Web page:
Why I Travel – Or how I almost became a Mexican DJ Part 4

Image from TruckChamp.com

Now I begin the final 2 chapters of this story that shaped my life into what it has become. This is also Free Write Friday and the theme is Your One Amazing Summer.

Since this is part 4 of a continuing story about “my one amazing summer” I want to enter it for #FWF consideration; however, I do not intend to follow the rules so perhaps they will let me audit this week’s assignment.

Here are links to the first 3 parts

Part 1 – Part 2 Part 3

I travel because trips make memories and unlike cars or furniture memories last forever

My father said this to me sometime before we ever took this famed first trip together. To this day I believe it and live by it. I have nothing of great substance as far as possessions go, but my memories are woven into the fabric of my existence.


I could still hear the sounds of the Scaramouche thumping behind us as I let my hands wander across her young body. From a first kiss to a series of other discoveries in a matter of minutes I was so wrought with disbelief that I continued to try my luck like a fool that hits a small jackpot on his first coin in a slot machine.

I am certain I looked like some emaciated ghost groping the tan body of this girl in some state of necromancy along the haunted walls of the plaza. For my purposes I would not have cared if the whole church choir was singing behind me I was taking what I could in the time that I had.

I assumed I would never see her again as I kissed her softly before she stepped into the cab. As the cab pulled away she yelled from the open back window, “Hotel Cozumeleño Room 457… after breakfast”

I am not sure if I slept that night and I am certain I did not care. On my walk home to our dive hotel I think I can honestly say my feet never touched the ground but I did feel a little sticky in my nether reaches. I wanted to run into the sea or tell someone. Who could I tell?

The next morning my father and the donde boys were going to rent a jeep and do the other side of the island. This was a part of the trip I very much wanted to experience; however, as that did not include a stopover at Hotel Cozumeleño it was not going to happen. My dad had already heard of my ballsy cut-in on the dance floor and he knew I trudged in well after midnight so I do not think he was surprised when I told him I would prefer to stay around town and do some “sightseeing.”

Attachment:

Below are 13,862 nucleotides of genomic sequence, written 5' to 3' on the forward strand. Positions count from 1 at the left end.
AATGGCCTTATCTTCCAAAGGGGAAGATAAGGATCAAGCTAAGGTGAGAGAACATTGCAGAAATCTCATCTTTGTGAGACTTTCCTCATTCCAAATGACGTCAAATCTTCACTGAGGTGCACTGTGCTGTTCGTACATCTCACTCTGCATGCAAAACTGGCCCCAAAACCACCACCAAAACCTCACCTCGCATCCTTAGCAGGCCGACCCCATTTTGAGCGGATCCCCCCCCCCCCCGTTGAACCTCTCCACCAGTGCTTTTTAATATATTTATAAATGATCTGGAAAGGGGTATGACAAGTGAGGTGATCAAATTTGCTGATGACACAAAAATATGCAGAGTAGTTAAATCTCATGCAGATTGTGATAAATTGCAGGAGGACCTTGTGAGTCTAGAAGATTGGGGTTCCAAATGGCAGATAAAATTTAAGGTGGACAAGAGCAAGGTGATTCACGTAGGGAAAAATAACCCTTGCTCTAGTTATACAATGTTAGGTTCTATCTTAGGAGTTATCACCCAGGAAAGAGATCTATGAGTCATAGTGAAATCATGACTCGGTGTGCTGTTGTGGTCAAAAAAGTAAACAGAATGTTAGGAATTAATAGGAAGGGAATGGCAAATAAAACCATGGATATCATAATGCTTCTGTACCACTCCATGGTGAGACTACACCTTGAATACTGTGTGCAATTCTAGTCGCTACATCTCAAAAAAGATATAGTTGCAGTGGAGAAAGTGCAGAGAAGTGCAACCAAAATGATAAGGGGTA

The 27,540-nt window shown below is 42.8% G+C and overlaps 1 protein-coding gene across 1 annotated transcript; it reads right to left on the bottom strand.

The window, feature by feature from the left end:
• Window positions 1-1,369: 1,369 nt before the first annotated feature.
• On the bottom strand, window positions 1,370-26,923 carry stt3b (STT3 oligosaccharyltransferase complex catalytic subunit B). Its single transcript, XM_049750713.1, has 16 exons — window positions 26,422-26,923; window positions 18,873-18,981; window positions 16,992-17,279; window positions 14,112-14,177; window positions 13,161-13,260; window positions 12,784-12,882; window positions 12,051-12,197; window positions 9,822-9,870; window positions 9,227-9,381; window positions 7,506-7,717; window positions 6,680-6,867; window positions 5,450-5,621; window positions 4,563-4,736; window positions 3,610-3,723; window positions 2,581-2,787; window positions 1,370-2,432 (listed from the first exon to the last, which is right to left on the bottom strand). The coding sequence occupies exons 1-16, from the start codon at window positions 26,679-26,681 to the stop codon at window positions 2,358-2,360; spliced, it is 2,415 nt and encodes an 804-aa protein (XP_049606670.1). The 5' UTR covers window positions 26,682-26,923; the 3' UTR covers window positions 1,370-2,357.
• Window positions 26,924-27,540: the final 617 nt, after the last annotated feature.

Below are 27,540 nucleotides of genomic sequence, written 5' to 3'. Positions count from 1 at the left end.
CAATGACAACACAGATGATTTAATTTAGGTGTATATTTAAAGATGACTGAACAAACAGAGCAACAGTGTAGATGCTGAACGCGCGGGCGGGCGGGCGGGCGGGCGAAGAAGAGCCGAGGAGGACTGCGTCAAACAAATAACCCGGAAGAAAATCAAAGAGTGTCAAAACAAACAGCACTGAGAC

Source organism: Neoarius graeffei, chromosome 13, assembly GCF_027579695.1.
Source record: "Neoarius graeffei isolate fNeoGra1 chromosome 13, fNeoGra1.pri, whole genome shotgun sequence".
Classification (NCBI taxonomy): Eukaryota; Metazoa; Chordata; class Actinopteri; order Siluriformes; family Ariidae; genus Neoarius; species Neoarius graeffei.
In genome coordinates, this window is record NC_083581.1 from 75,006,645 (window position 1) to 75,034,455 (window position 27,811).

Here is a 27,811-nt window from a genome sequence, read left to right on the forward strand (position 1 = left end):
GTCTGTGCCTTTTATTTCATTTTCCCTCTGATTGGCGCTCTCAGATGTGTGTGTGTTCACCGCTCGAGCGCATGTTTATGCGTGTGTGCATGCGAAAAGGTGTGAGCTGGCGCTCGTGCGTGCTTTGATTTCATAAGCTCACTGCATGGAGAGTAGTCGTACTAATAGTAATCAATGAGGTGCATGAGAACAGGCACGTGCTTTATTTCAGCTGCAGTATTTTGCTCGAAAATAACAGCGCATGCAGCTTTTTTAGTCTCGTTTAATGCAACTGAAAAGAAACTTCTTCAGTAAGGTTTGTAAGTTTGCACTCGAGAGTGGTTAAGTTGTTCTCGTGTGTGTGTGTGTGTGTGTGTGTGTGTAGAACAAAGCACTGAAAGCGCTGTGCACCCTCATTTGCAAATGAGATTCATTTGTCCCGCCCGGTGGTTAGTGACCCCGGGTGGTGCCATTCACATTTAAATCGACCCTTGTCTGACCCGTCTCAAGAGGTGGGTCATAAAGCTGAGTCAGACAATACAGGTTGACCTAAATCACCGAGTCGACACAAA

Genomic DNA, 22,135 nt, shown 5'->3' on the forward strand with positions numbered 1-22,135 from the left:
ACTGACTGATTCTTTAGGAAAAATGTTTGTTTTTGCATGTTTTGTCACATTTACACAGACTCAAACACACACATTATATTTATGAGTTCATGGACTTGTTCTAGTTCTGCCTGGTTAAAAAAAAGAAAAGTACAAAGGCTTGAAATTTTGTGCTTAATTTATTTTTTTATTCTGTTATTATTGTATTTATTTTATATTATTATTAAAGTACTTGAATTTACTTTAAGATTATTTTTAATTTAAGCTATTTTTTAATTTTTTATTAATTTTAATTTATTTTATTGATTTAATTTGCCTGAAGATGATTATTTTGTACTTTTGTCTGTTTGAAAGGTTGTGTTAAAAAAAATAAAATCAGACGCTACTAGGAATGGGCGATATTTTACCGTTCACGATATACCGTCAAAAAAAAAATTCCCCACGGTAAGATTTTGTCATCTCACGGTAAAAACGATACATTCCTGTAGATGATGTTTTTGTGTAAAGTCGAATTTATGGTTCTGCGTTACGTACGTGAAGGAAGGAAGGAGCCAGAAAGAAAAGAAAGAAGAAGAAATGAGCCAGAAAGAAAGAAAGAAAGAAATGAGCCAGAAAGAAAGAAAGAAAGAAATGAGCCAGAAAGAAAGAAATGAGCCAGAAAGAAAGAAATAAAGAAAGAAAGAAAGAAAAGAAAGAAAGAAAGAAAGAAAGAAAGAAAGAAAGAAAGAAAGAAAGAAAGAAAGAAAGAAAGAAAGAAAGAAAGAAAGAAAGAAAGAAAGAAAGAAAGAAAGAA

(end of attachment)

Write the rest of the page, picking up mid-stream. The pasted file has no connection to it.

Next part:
I grabbed the first cab I could find and jetted over to the very nice Cozumeleño. It was posh white like a scene from Miami Vice and I strolled in and made my way to room 457.

She answered the door in an all-white and flowing short sleeping gown. I had never seen anything more beautiful. In the daylight her eyes sparkled while the wind blew the sheer curtains ever so slightly and in that scene she looked very much like William Petersen’s wife from the Michael Mann film Manhunter.

It took less than a hello to be fully engaged with her and it was less than a pubescent spike before her father began to jingle the door handle. I jumped up quickly from a compromising position and  sped into the bathroom. I remember being jarred from the moment by the double vanity, cool white tile, and enormous shower. Here all along I kind of believed Mexico was a shit hole and suddenly I was in the nicest bathroom of my life and partially nude.

I dressed and turned on the sink as if I was washing my hands to give my flag a chance to lower from half-mast. My lovely friend and her dad were chatting outside and she explained that I just popped over as we had met at the disco and that weirdly we knew mutual people.